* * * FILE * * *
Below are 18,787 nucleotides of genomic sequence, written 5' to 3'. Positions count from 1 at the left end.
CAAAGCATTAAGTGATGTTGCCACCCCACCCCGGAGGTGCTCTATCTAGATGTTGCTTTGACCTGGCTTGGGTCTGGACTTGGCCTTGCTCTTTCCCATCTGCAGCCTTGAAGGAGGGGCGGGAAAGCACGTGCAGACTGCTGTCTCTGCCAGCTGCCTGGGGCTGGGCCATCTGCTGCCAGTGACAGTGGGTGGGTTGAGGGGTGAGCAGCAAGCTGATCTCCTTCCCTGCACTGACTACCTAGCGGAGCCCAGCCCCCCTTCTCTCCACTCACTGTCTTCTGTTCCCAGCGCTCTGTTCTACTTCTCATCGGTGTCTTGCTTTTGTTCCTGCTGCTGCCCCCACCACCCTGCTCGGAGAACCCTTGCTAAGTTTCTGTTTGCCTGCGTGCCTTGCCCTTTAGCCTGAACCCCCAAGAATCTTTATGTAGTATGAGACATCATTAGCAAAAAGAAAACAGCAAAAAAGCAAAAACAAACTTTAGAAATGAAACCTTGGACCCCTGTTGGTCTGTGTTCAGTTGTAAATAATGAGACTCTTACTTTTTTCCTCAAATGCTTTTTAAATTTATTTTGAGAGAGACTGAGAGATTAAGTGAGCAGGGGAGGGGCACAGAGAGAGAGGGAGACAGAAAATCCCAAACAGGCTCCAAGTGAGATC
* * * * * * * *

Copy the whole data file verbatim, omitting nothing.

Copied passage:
Below are 18,787 nucleotides of genomic sequence, written 5' to 3'. Positions count from 1 at the left end.
CAAAGCATTAAGTGATGTTGCCACCCCACCCCGGAGGTGCTCTATCTAGATGTTGCTTTGACCTGGCTTGGGTCTGGACTTGGCCTTGCTCTTTCCCATCTGCAGCCTTGAAGGAGGGGCGGGAAAGCACGTGCAGACTGCTGTCTCTGCCAGCTGCCTGGGGCTGGGCCATCTGCTGCCAGTGACAGTGGGTGGGTTGAGGGGTGAGCAGCAAGCTGATCTCCTTCCCTGCACTGACTACCTAGCGGAGCCCAGCCCCCCTTCTCTCCACTCACTGTCTTCTGTTCCCAGCGCTCTGTTCTACTTCTCATCGGTGTCTTGCTTTTGTTCCTGCTGCTGCCCCCACCACCCTGCTCGGAGAACCCTTGCTAAGTTTCTGTTTGCCTGCGTGCCTTGCCCTTTAGCCTGAACCCCCAAGAATCTTTATGTAGTATGAGACATCATTAGCAAAAAGAAAACAGCAAAAAAGCAAAAACAAACTTTAGAAATGAAACCTTGGACCCCTGTTGGTCTGTGTTCAGTTGTAAATAATGAGACTCTTACTTTTTTCCTCAAATGCTTTTTAAATTTATTTTGAGAGAGACTGAGAGATTAAGTGAGCAGGGGAGGGGCACAGAGAGAGAGGGAGACAGAAAATCCCAAACAGGCTCCAAGTGAGATC